Three Reasons to Doubt China's Export Numbers $FXI
In spite of the two-week Lunar New Year holiday in February, which typically translates into a slower period for economic activity, China's export numbers blew past expectations, coming in more than double of what was forecast, raising questions over the reliability of the data.
The world's second largest economy on Friday reported a 21.8 percent jump in exports for February from a year earlier, versus forecasts for a rise of just 10.1 percent. Imports, meanwhile, declined by 15.2 percent over the same period, the largest drop in 13 months, compared with expectations for an 8.8 percent fall.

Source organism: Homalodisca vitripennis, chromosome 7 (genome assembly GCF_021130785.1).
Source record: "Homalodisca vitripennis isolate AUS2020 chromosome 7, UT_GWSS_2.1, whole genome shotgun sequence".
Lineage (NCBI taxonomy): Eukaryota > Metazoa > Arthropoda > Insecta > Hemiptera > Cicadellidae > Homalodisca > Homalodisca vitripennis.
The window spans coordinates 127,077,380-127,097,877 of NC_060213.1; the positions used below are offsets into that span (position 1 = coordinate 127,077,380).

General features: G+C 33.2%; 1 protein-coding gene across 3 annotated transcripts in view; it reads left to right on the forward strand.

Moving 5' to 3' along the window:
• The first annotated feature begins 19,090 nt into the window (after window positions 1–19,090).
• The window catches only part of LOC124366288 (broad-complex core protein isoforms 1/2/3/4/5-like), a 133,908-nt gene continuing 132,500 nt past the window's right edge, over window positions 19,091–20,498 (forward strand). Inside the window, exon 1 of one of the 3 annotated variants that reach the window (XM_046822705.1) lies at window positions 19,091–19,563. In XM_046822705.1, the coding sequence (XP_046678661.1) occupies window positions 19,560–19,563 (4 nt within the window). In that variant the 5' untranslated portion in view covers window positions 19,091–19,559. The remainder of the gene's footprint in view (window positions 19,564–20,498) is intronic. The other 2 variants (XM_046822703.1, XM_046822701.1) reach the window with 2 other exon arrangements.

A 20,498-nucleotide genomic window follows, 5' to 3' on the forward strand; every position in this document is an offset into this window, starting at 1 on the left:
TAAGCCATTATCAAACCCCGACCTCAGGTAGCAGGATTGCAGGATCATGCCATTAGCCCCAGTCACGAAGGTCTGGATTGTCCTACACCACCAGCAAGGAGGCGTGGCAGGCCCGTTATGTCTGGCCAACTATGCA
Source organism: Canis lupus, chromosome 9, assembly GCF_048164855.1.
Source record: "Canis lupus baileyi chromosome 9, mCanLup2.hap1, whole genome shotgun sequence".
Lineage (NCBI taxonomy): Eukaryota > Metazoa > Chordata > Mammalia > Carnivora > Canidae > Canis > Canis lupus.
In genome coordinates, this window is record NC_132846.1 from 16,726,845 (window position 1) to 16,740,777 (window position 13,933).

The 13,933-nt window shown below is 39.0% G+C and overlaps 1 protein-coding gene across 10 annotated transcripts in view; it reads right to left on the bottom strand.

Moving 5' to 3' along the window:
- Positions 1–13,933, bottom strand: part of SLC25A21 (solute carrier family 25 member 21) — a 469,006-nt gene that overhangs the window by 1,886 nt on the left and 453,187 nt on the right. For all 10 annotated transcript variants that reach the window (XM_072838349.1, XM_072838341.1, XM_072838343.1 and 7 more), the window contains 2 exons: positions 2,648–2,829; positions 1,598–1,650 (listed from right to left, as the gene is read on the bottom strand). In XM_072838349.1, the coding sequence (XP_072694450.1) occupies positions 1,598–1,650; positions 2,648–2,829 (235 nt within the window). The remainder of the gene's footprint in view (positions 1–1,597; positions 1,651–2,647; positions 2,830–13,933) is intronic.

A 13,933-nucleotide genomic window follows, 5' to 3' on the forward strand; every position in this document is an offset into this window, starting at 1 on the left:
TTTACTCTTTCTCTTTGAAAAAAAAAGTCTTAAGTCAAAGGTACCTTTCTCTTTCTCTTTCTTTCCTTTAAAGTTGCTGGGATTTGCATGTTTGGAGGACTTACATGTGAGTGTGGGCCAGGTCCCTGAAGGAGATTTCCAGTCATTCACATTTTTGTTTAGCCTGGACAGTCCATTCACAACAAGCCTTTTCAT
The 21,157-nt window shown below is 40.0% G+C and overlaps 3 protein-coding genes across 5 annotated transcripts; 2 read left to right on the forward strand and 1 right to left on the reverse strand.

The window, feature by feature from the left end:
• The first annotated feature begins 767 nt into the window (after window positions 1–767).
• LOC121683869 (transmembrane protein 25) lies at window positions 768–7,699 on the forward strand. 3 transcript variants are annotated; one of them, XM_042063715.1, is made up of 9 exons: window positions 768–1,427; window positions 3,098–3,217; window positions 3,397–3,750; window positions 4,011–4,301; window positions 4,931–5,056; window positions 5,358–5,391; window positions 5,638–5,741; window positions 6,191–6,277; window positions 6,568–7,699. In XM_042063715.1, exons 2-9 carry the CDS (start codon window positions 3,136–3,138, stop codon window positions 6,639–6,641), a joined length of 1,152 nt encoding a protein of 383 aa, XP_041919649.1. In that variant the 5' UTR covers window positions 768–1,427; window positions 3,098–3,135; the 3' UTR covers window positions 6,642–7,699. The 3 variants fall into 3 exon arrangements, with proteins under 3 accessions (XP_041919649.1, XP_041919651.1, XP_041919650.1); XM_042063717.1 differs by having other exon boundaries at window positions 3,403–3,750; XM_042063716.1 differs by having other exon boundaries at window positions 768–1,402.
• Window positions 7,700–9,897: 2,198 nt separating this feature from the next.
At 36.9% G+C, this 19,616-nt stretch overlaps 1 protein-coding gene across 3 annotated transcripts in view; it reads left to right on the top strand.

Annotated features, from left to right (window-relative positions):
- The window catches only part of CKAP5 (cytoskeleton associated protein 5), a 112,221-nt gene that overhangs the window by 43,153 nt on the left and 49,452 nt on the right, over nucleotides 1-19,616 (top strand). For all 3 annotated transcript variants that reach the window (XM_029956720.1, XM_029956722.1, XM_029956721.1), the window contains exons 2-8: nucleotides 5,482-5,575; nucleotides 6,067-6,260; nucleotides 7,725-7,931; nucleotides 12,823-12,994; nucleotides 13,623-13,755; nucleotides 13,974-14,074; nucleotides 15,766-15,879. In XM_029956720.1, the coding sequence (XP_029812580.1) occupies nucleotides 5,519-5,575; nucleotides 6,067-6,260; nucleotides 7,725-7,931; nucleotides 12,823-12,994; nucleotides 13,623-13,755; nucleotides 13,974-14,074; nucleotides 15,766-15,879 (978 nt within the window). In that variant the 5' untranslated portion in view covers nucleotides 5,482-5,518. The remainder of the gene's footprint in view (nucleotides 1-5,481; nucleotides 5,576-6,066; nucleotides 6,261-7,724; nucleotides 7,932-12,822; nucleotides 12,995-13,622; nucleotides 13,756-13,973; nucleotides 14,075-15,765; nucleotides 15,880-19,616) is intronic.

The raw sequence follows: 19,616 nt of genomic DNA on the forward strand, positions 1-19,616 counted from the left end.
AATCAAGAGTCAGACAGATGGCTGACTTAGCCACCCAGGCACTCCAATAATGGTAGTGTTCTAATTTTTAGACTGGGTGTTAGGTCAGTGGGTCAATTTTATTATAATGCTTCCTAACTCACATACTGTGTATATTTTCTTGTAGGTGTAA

There are three main reasons to question this data, according to experts, including Zhiwei Zhang, chief China economist at Nomura.
First, Zhang said, the data is "inconsistent" with exports out of neighboring countries including South Korea and Taiwan, which saw a decline of 8.6 percent and 15.8 percent, respectively, last month. He noted that China and South Korea's export growth is positively correlated. For both countries, the U.S. and Europe are key export destinations.